A central step in designing a masters or doctoral thesis is identifying a gap or problem in a clearly defined body of academic literature, and then formulating a specific research question to address this.

A thesis is about depth not breadth.

Early researchers often start out with a ‘grand theory’ that they want to ‘prove’ or ‘disprove’ such as ‘the European Union is a neoliberal project’. They then amass as much data as possible to prove this is true. This is not a good strategy to adopt.

Master or doctoral thesis makes a contribution to social science when they are mid-level theories, specific and test for causal relationships that challenge theoretical assumptions.

The political world that social science tries to understand is highly unpredictable and very uncertain. Just think about Trump and Brexit!

There are competing social scientific visions of how the social and political world is constituted (ontology); what we can know about that world (epistemology); and how we can develop empirical knowledge of that world (methodology).

Unsurprisingly, therefore, the basic architecture of political science often takes the form of an academic debate.

But it is not a sophist debate. It is a scientific debate aimed at solving puzzles: explaining the origins of democracy, economic development, causes of war, policy responses to crisis and success of international trade agreements.

New facts rarely settle theoretical debates 

Puzzles almost always relate back to a theory or an argument that is under fire.

For example, what causes unemployment?

A lot of economic theory suggests that institutions which keep labour markets from self-clearing are a cause of unemployment? If this is true what would be the observable implications of this theory? High unemployment in countries with strong welfare states?

A theory never entirely disappears, no matter how often it has been falsified (i.e. self-clearing labour markets) but they usually find reincarnations in a new set of falsifiable predictions.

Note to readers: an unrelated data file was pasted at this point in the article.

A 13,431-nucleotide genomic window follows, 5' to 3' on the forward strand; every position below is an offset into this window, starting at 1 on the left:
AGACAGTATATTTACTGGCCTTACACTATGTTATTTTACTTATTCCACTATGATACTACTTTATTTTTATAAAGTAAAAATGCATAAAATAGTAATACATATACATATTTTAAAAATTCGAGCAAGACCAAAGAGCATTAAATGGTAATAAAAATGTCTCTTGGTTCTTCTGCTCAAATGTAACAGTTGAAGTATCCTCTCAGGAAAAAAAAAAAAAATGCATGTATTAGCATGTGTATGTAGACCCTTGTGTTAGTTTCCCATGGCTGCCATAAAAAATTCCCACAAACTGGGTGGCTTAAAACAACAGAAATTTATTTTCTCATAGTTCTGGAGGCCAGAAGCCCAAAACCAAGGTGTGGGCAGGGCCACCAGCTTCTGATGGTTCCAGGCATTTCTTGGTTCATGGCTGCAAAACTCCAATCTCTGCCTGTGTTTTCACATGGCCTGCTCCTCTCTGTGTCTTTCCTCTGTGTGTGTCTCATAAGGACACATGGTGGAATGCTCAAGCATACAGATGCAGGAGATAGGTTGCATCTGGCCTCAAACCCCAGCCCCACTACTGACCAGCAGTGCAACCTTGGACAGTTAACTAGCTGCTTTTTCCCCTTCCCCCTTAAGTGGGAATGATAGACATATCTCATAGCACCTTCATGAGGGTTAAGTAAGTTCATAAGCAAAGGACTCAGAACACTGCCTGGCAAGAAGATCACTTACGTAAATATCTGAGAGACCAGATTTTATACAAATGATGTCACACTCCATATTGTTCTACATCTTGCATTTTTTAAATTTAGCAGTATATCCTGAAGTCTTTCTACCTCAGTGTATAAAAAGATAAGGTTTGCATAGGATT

New facts rarely, if ever, settle long standing theoretical debates. This is the lesson we have learnt from Imre Lakatos. It requires a new theory.

We discuss this further next week.

Research question 

All research starts with a question. Half the battle of writing a masters or doctoral thesis is constructing that question. It’s iterative. The question will evolve.

Research design gives you the tools to adequately answer the question. The process of linking empirical observations to theories (arguments) = research design.

When someone asks you about your thesis is about, always try to answer it by stating: “I am asking the question…” or “I am trying to understand….”

A social scientific question should be stated in such a way that it could be wrong. Don’t ask a question that implicitly contains the answer. Frame it empirically.

The literature review is your construction of the competing academic explanations that attempt to answer that question.

When you propose and construct your explanation (hypothesis/argument/claim) the difficult part begins: finding the observable implications of your theory.

A large part of research, therefore, is taken up with systematically collecting data on as many observable implications of a suggested theory for a social phenomenon.

For example, in the study of inequality one of the major contributions of Thomas Piketty’s book ‘Capital in the 21st Century‘ is producing a longitudinal time-series dataset to assess his theory of R>G. The theory is contested but not the data.

Ideas can emerge from anywhere. But what makes for a good research question?  Bob Hanckè (2009) outlines the following criteria:

  1. Relevance to real world problems
  2. Pre-research and engagement with empirical material
  3. Engaging an existing theoretical debate
  4. Balance between concreteness and abstractness
  5. Falsifiability (i.e. not a statement that contains the answer)
  6. Researchability (i.e. don’t questions about the future)

Next week we will discuss causal inference in the social and political sciences.